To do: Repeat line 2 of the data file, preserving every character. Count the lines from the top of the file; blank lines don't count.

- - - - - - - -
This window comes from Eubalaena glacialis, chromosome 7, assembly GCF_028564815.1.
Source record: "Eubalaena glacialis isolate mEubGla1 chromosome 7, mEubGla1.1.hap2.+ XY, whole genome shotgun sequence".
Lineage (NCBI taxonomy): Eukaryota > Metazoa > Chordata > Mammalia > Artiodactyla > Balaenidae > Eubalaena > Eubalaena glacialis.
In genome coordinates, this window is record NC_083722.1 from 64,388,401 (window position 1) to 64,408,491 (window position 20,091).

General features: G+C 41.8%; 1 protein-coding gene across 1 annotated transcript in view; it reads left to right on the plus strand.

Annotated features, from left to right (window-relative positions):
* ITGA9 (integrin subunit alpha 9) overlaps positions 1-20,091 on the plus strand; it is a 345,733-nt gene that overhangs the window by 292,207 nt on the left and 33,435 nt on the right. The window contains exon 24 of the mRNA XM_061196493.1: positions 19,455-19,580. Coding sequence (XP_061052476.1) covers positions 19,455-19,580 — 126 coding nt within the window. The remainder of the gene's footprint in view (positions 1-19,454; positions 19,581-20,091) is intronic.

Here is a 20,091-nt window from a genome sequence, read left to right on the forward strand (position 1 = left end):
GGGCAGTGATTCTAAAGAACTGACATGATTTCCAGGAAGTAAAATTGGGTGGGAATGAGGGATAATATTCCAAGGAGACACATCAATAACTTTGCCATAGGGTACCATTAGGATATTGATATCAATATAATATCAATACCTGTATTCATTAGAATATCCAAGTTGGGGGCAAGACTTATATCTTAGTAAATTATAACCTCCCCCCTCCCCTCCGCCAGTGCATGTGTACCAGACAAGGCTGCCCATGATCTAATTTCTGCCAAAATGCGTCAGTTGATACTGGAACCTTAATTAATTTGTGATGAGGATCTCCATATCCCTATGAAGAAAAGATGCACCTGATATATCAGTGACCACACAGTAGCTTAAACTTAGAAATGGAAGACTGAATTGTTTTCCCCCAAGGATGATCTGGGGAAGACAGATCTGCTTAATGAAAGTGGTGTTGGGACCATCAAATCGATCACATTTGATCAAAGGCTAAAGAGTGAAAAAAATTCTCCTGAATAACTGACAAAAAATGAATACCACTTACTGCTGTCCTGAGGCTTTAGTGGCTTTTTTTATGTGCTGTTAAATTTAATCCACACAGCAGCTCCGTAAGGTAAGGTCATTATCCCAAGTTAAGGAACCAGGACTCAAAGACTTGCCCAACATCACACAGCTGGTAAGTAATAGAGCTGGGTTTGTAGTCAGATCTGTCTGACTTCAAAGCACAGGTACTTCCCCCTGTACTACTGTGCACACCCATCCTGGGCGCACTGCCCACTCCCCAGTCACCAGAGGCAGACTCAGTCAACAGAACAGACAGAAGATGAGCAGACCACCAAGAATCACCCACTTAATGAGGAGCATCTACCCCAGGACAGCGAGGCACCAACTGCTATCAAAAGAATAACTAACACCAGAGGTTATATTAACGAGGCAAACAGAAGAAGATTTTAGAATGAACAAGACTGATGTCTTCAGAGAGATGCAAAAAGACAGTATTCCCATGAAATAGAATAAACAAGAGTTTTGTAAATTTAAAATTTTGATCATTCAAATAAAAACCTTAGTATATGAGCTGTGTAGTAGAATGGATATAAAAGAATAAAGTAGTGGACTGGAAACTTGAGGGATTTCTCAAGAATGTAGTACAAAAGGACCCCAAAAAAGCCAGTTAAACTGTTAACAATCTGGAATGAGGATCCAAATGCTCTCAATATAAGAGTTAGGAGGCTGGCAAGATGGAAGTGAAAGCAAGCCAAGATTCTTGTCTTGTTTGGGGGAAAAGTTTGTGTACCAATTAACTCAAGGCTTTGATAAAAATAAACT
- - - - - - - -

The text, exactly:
Source record: "Eubalaena glacialis isolate mEubGla1 chromosome 7, mEubGla1.1.hap2.+ XY, whole genome shotgun sequence".